Untitled, Art, Miami Beach (photo by Casey Kelbaugh)

MIAMI BEACH — The first thing visitors see at Untitled Art Fair this year is a literal wall of garbage: limbless Barbies, empty tequila bottles, clothes hangers, sandals, and other detritus, all crushed together in a cement hunk. A new iteration of Gordon Matta-Clark’s 1970 piece and performance, “Garbage Wall” is one of Untitled’s special projects this year, and it’s huge. Matta-Clark’s original “Garbage Wall” (1970) confronted environmental issues and the homelessness crisis. This new one, constructed by Florida International University Honors College students, in collaboration with Matta-Clark’s Estate, utilizes marine debris from the Deering Estate and confronts similar problems — though this time the threat of impending sea level rise and drastic climate change renders it newly relevant. Two of Matta-Clark’s short films flank the wall: “Fire Child” (1971) and “Day’s End” (1975), the latter of which documents the short-lived park Matta-Clark conceived as a “sun-and-water temple” for people to enjoy.

Gordon Matta-Clark, “Garbage Wall” (1970/2017), mixed media debris colelcted from Miami Beach and Marina, cement, dimensions variable, presented by the Estate of Gordon Matta-Clark

I was pleased to see something so hopeful and, in equal stride, dystopian, at the entrance to Untitled, which last year was quite pretty but not particularly challenging. There was plenty of neon, Abstract Expressionism, and mid-century-inspired art that’d be nice for a living room, but the fair did not speak to the challenges presented over the prior 365 days. To be clear: I came to Untitled hoping the art would have caught up with the times, because the times hurt.

And, as far as fairs go, Untitled does address the strange and painful quality of the world we’re inhabiting. Another special project, Thiago Martins de Melo’s, “Deus Cortado” — which translates from Portuguese to “severed God” — is a striking, brutal installation and animation that portrays the harsh realities of colonialism in bright colors: the rape, torture, decimation of whole belief systems, and destruction of landscapes.

At a booth occupied by Galerie, a nomadic art space, exhibitors are acting as “representatives” for performative services offered by artists — in Hana Lee Erdman’s “Animal Companion,” gallerist Adriano Wilfert Jensen accompanies you around the fair for several minutes, without speaking, and for “Humourology” Alex Bailey delivers a custom-made “socio-practical” joke. I chose Valentina Desideri’s “Political Therapy,” during which the artist discusses with you a sociopolitical issue of your choice and engages in a kind of mapping, reframing, and healing session. Each of these works has its own kind of economy and fees — perhaps you pay in a joke yourself, or offer money for a session — an attempt to complicate the art market and what’s worth selling.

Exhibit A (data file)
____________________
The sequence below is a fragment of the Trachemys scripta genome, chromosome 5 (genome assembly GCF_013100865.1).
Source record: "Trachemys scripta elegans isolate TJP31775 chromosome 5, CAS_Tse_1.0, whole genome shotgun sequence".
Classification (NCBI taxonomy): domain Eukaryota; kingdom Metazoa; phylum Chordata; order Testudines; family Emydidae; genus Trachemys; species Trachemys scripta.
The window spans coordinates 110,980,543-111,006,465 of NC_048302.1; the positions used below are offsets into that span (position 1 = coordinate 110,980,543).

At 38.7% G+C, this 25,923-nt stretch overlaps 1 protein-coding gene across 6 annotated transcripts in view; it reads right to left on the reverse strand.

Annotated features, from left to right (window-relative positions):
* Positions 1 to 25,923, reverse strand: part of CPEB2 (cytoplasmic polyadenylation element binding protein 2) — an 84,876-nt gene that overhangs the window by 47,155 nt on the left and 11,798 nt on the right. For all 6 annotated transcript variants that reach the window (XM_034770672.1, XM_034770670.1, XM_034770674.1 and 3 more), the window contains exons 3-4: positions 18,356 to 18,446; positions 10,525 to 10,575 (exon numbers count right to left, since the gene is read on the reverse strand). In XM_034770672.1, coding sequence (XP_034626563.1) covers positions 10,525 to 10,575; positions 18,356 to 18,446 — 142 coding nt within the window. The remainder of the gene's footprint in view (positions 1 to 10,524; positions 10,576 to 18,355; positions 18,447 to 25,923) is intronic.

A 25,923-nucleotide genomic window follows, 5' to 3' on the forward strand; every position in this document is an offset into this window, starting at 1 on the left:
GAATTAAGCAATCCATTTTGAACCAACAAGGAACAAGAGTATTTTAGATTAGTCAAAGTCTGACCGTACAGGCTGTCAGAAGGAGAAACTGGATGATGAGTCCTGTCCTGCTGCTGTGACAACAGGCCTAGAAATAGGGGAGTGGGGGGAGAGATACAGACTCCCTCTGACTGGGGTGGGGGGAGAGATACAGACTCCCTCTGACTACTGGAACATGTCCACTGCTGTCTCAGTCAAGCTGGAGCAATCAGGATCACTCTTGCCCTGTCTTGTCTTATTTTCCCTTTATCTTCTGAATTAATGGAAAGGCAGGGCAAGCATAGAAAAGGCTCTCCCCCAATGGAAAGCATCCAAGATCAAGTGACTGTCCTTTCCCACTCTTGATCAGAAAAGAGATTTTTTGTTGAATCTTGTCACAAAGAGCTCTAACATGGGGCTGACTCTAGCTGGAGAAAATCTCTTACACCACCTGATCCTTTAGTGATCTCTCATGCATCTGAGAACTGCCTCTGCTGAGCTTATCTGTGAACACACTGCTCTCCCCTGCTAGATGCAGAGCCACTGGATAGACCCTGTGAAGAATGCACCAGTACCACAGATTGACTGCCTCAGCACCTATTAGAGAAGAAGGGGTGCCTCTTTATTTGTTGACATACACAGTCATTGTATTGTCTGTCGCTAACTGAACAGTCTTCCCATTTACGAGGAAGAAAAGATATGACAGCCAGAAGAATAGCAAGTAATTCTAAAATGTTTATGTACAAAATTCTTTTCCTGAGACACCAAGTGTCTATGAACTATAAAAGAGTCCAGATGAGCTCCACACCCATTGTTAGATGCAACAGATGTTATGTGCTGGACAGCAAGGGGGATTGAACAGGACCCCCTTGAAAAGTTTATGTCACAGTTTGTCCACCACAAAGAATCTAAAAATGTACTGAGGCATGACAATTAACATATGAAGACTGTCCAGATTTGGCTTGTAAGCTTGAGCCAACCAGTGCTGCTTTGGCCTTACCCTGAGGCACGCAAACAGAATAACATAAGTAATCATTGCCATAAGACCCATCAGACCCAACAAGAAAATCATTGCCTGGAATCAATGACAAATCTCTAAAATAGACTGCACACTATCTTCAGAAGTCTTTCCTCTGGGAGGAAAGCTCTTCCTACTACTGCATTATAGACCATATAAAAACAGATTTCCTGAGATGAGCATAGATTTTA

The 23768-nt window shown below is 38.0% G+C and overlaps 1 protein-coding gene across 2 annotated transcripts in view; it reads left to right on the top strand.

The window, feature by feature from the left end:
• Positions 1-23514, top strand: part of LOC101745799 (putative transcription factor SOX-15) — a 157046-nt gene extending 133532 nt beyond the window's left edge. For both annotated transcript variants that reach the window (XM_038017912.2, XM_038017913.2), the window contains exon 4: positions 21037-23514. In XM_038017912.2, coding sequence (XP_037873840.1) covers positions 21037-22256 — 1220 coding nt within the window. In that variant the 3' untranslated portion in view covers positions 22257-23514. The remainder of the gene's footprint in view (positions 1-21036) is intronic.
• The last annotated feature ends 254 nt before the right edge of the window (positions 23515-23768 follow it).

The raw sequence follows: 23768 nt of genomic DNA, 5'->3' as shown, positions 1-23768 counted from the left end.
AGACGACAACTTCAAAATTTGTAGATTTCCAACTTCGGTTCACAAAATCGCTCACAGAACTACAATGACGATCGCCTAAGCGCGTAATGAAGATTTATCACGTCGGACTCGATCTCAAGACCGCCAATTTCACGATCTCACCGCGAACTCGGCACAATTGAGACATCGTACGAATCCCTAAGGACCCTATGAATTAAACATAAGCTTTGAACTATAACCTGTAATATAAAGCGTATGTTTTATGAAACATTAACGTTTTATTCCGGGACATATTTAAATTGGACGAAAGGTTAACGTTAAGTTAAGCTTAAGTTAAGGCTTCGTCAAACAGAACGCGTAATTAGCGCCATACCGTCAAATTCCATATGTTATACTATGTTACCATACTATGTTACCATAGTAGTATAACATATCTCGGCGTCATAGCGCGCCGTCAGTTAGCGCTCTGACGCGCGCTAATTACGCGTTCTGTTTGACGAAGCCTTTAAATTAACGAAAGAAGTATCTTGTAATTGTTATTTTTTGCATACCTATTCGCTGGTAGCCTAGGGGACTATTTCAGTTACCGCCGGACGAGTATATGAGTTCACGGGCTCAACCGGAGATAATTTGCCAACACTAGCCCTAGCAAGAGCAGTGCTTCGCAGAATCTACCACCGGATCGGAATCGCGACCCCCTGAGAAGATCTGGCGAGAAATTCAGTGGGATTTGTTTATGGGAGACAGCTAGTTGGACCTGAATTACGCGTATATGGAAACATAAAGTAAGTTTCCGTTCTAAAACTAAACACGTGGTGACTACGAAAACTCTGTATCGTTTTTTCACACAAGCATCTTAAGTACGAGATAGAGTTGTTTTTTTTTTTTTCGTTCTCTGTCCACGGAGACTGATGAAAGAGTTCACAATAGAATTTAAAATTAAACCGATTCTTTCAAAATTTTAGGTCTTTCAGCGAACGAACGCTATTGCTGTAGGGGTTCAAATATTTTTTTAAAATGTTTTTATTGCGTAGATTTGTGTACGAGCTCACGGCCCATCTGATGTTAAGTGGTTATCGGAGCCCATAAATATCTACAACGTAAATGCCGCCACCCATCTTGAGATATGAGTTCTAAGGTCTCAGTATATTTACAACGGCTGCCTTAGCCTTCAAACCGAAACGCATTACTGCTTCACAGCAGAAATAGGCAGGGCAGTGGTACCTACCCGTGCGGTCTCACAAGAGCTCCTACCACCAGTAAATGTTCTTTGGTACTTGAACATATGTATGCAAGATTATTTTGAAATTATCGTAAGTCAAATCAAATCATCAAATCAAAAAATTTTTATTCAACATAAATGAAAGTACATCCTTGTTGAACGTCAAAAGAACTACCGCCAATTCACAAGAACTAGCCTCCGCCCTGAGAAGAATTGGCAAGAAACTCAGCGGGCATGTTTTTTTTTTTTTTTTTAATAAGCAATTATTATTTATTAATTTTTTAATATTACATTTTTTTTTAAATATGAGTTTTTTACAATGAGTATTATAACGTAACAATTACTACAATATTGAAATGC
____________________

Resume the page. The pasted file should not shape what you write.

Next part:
In between all the swaths of pleasant colors, plenty of work at Untitled addresses dystopia, the reclamation of history and identity, and the absurdity of an art market that tries to address these topics, and thankfully does so with a great sense of humor.

William Powhida, “What The Fuck Is The Art World” (2017), acrylic on paper mounted on aluminum, 55 by 44 inches, Postmasters Gallery (photo by the author for Hyperallergic)

Installation by Cory Imig at SCAD Museum of Art/SCAD Art Dealers (photo by Casey Kelbaugh)

Sergio Vega, “Shanty: on the mimetic faculty II” (2017), found objects, dimensions variable, Galleria Umberto di Marino (photo by the author)

Sergio Vega, “Shanty: on the mimetic faculty II” (2017), found objects, dimensions variable, Galleria Umberto di Marino (photo by the author)

Monica Kim Garza, “Cling Cling Cling Cling Cling Cling Chling” (2017), acrylic on canvas, 48×48″, New Image Gallery (photo by the author)

Elisabeth Masé, Amerika. Give me a reason to love you series (2013–2017), watercolor, Katharina Maria Raab (photo by the author)

Elisabeth Masé, “Untitled (from the series: Amerika. Give me a reason to love you)” (2013), watercolor, 26 x 20,5 cm, Katharina Maria Raab (photo courtesy the artist and Katharina Maria Raab)

Thiago Martins de Melo, “Deus Cortado” (2016–2017), site-specific mixed media installation featuring painting, sculpture and stop-motion video, dimensions variable, GAMMA GALERÍA (photo by the author)

A representation of Valentina Desideri, “Political therapy,” open-source therapy format, variable duration, Galerie International (photo by the author)

Esvin Alarcón Lam, “Desplazamiento No. 10″ (2016), iron, automotive paint and acryloid, 91 x 12 x 91”, Henrique Faria Buenos Aires (photo by the author)

Alan Belcher, “_____.jpg” (2012), glazed ceramic, 7.5 x 10 x 2.5″, MKG127 (photo by the author)

Untitled 2017 continues at Ocean Drive and 12th Street (Miami Beach) through December 10.

Monica Uszerowicz is a writer and photographer in Miami, FL. She has contributed work to BOMB, Los Angeles Review of Books' Avidly channel, Hazlitt, VICE, and The Miami Rail.